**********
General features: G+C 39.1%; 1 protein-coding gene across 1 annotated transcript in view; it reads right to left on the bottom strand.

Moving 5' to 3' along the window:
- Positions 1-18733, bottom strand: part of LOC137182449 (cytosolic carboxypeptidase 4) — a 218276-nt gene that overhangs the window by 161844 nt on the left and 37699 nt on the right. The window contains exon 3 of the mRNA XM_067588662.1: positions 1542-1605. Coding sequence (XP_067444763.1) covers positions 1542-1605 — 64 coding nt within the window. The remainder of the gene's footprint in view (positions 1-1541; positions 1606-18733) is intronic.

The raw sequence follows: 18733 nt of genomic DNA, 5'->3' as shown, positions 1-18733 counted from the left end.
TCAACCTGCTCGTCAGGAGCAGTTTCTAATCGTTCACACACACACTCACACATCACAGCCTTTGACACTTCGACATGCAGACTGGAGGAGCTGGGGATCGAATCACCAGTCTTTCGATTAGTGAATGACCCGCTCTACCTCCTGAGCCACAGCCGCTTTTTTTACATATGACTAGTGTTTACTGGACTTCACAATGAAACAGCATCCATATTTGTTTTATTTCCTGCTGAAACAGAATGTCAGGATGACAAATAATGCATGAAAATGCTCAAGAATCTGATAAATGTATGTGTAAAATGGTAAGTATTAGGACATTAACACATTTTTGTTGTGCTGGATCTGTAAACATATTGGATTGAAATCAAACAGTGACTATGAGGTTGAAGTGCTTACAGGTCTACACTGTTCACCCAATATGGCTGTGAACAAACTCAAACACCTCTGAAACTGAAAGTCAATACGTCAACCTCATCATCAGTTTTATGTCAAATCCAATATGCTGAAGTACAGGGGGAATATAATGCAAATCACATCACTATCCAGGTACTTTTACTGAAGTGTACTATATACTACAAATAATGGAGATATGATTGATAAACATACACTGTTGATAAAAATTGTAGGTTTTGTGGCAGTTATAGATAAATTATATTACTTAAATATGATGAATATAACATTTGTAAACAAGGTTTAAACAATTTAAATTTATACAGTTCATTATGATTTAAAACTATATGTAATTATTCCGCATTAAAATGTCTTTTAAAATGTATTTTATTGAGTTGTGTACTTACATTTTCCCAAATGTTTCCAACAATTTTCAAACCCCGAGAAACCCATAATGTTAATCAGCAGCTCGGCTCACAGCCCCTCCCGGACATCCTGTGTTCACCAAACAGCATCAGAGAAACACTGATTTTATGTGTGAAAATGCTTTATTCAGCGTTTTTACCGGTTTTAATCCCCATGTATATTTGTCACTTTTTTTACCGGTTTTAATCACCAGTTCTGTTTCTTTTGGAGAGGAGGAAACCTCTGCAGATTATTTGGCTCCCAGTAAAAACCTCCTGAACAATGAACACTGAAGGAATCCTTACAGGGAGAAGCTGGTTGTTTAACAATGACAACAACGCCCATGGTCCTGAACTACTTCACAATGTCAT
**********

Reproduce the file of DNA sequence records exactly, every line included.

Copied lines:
General features: G+C 39.1%; 1 protein-coding gene across 1 annotated transcript in view; it reads right to left on the bottom strand.

Moving 5' to 3' along the window:
- Positions 1-18733, bottom strand: part of LOC137182449 (cytosolic carboxypeptidase 4) — a 218276-nt gene that overhangs the window by 161844 nt on the left and 37699 nt on the right. The window contains exon 3 of the mRNA XM_067588662.1: positions 1542-1605. Coding sequence (XP_067444763.1) covers positions 1542-1605 — 64 coding nt within the window. The remainder of the gene's footprint in view (positions 1-1541; positions 1606-18733) is intronic.

The raw sequence follows: 18733 nt of genomic DNA, 5'->3' as shown, positions 1-18733 counted from the left end.
TCAACCTGCTCGTCAGGAGCAGTTTCTAATCGTTCACACACACACTCACACATCACAGCCTTTGACACTTCGACATGCAGACTGGAGGAGCTGGGGATCGAATCACCAGTCTTTCGATTAGTGAATGACCCGCTCTACCTCCTGAGCCACAGCCGCTTTTTTTACATATGACTAGTGTTTACTGGACTTCACAATGAAACAGCATCCATATTTGTTTTATTTCCTGCTGAAACAGAATGTCAGGATGACAAATAATGCATGAAAATGCTCAAGAATCTGATAAATGTATGTGTAAAATGGTAAGTATTAGGACATTAACACATTTTTGTTGTGCTGGATCTGTAAACATATTGGATTGAAATCAAACAGTGACTATGAGGTTGAAGTGCTTACAGGTCTACACTGTTCACCCAATATGGCTGTGAACAAACTCAAACACCTCTGAAACTGAAAGTCAATACGTCAACCTCATCATCAGTTTTATGTCAAATCCAATATGCTGAAGTACAGGGGGAATATAATGCAAATCACATCACTATCCAGGTACTTTTACTGAAGTGTACTATATACTACAAATAATGGAGATATGATTGATAAACATACACTGTTGATAAAAATTGTAGGTTTTGTGGCAGTTATAGATAAATTATATTACTTAAATATGATGAATATAACATTTGTAAACAAGGTTTAAACAATTTAAATTTATACAGTTCATTATGATTTAAAACTATATGTAATTATTCCGCATTAAAATGTCTTTTAAAATGTATTTTATTGAGTTGTGTACTTACATTTTCCCAAATGTTTCCAACAATTTTCAAACCCCGAGAAACCCATAATGTTAATCAGCAGCTCGGCTCACAGCCCCTCCCGGACATCCTGTGTTCACCAAACAGCATCAGAGAAACACTGATTTTATGTGTGAAAATGCTTTATTCAGCGTTTTTACCGGTTTTAATCCCCATGTATATTTGTCACTTTTTTTACCGGTTTTAATCACCAGTTCTGTTTCTTTTGGAGAGGAGGAAACCTCTGCAGATTATTTGGCTCCCAGTAAAAACCTCCTGAACAATGAACACTGAAGGAATCCTTACAGGGAGAAGCTGGTTGTTTAACAATGACAACAACGCCCATGGTCCTGAACTACTTCACAATGTCAT